Sochacki KA, Shtengel G, Van Engelenburg SB, Hess HF, Taraska JW
    Nature Methods. 2014 Jan 26;11(3):305-8. doi: 10.1038/nmeth.2816

    We combine super-resolution localization fluorescence microscopy with transmission electron microscopy of metal replicas to locate proteins on the landscape of the cellular plasma membrane at the nanoscale. We validate robust correlation on the scale of 20 nm by imaging endogenous clathrin (in two and three dimensions) and apply the method to find the previously unknown three-dimensional position of the endocytic protein epsin on clathrin-coated structures at the plasma membrane.

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    01/16/14 | Distribution of ESCRT machinery at HIV assembly sites reveals virus scaffolding of ESCRT subunits.
    Van Engelenburg SB, Shtengel G, Sengupta P, Waki K, Jarnik M, Ablan SD, Freed EO, Hess HF, Lippincott-Schwartz J
    Science. 2014 Jan 16;343(6171):653-6. doi: 10.1126/science.1247786

    The human immunodeficiency virus (HIV) hijacks the endosomal sorting complexes required for transport (ESCRT) to mediate virus release from infected cells. The nanoscale organization of ESCRT machinery necessary for mediating viral abscission is unclear. Here, we applied three-dimensional superresolution microscopy and correlative electron microscopy to delineate the organization of ESCRT components at HIV assembly sites. We observed ESCRT subunits localized within the head of budding virions and released particles, with head-localized levels of CHMP2A decreasing relative to Tsg101 and CHMP4B upon virus abscission. Thus, the driving force for HIV release may derive from initial scaffolding of ESCRT subunits within the viral bud interior followed by plasma membrane association and selective remodeling of ESCRT subunits.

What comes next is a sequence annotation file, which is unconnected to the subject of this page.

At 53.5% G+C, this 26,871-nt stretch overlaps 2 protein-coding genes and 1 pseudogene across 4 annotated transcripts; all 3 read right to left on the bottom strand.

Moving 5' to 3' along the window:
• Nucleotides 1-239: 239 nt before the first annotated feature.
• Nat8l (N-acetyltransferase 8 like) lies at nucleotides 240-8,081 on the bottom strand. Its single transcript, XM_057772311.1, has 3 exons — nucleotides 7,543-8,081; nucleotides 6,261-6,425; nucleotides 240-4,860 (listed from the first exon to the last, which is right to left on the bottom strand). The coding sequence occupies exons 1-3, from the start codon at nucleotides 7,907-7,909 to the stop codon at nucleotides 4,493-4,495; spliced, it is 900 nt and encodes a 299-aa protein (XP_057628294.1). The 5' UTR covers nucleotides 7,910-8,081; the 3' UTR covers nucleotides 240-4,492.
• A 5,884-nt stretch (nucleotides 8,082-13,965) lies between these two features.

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    01/01/14 | Imaging cellular ultrastructure by PALM, iPALM, and correlative iPALM-EM.
    Shtengel G, Wang Y, Zhang Z, Goh WI, Hess HF, Kanchanawong P
    Methods in Cell Biology. 2014;123:273-94. doi: 10.1016/B978-0-12-420138-5.00015-X

    Many biomolecules in cells can be visualized with high sensitivity and specificity by fluorescence microscopy. However, the resolution of conventional light microscopy is limited by diffraction to ~200-250nm laterally and >500nm axially. Here, we describe superresolution methods based on single-molecule localization analysis of photoswitchable fluorophores (PALM: photoactivated localization microscopy) as well as our recent three-dimensional (3D) method (iPALM: interferometric PALM) that allows imaging with a resolution better than 20nm in all three dimensions. Considerations for their implementations, applications to multicolor imaging, and a recent development that extend the imaging depth of iPALM to ~750nm are discussed. As the spatial resolution of superresolution fluorescence microscopy converges with that of electron microscopy (EM), direct imaging of the same specimen using both approaches becomes feasible. This could be particularly useful for cross validation of experiments, and thus, we also describe recent methods that were developed for correlative superresolution fluorescence and EM.